Long-Term Performance of Wet Detention Ponds

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by Agustin E. Maristany,

Document Type: Proceeding Paper

Part of: Water Management in the '90s: A Time for Innovation

Abstract: Wet detention is a technology which has been successfully applied in recent years to improve stormwater runoff quality in urban areas. Since most systems have a short operational history, their long-term performance has been questioned. There is speculation that once these systems reach a state of dynamic equilibrium, nutrient removal may decline due to the reduced nutrient uptake of a mature ecosystem. This paper sheds some light on the subject by comparing the performance of relatively new wet detention systems to a case study of Lake Munson, a wet detention system which has received wastewater effluent and runoff discharges for over 30 years. Long-term removal rates for Lake Munson compared favorably with rates reported for relatively new systems.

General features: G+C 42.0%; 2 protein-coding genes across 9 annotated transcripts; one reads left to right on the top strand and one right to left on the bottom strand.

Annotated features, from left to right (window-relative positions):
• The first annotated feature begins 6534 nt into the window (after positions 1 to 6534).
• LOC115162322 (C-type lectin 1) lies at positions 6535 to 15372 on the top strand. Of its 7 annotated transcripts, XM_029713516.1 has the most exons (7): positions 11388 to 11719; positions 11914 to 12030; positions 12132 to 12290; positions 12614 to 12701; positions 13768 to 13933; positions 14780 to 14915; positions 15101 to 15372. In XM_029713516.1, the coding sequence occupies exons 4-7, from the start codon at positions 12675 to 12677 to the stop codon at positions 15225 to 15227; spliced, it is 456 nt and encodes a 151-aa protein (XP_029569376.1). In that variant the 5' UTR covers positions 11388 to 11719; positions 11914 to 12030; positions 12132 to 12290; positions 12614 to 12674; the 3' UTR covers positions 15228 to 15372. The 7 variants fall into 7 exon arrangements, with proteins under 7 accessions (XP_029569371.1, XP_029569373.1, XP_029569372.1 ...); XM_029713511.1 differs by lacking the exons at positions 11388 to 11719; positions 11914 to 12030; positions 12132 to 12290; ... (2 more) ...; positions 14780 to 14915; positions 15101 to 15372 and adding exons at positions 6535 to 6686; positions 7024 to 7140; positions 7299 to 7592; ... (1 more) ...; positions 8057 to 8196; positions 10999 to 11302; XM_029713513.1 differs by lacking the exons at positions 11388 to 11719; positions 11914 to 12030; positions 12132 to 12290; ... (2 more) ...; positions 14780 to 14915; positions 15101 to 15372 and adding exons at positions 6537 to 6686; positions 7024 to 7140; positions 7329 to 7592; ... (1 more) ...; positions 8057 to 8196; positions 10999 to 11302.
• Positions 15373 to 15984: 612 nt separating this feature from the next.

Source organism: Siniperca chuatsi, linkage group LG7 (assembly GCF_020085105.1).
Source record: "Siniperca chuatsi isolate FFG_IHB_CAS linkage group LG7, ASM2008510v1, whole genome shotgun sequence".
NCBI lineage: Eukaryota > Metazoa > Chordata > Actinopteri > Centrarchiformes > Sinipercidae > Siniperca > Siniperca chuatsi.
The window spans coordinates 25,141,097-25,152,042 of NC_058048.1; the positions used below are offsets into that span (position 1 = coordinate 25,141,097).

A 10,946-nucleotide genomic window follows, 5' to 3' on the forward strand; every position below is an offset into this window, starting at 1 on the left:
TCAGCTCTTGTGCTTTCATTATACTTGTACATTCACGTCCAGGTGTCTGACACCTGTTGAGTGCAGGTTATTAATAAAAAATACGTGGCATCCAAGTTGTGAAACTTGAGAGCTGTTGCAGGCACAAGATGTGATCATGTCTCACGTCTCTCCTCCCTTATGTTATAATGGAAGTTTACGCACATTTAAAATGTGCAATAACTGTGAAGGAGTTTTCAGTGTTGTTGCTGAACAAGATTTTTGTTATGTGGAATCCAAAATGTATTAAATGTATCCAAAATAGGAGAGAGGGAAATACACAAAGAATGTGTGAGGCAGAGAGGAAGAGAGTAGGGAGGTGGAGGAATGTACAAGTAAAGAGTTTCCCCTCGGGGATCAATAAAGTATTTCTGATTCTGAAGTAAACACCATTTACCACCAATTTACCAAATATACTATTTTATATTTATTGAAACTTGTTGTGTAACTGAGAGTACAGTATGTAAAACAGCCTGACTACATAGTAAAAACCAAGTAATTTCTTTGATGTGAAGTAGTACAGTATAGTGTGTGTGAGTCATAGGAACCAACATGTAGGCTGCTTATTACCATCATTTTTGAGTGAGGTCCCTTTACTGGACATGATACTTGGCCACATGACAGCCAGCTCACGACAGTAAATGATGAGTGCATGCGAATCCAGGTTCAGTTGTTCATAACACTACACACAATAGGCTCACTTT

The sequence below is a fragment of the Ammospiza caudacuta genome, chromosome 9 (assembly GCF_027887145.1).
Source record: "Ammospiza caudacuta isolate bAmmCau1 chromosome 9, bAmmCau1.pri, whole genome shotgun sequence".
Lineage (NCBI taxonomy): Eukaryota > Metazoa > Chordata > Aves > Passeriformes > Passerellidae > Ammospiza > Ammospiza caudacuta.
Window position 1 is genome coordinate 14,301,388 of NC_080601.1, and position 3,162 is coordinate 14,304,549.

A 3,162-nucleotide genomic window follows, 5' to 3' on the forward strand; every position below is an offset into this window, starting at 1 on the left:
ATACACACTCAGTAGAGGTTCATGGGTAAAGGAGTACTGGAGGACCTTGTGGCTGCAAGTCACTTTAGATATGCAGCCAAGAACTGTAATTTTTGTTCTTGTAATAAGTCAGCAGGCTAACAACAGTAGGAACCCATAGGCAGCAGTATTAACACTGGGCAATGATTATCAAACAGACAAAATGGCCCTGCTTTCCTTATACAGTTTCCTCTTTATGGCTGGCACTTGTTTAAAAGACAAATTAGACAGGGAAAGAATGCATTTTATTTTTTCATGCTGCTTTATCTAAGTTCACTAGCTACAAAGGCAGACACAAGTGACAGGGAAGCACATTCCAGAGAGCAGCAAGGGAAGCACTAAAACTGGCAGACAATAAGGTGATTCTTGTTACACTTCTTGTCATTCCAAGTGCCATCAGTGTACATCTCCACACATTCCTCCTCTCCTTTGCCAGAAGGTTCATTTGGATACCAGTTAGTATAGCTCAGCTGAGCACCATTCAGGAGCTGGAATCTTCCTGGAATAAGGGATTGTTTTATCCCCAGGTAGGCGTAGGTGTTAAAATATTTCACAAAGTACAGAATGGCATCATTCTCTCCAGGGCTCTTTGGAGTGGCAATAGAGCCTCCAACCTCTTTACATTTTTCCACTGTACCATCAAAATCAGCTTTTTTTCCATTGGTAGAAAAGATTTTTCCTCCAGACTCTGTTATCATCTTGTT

Subject Headings: Detention basins | Retention basins | Lakes | Nutrients | Water quality | Stormwater management | Runoff | Equilibrium | Light (artificial) | Case studies | North America | Florida | United States

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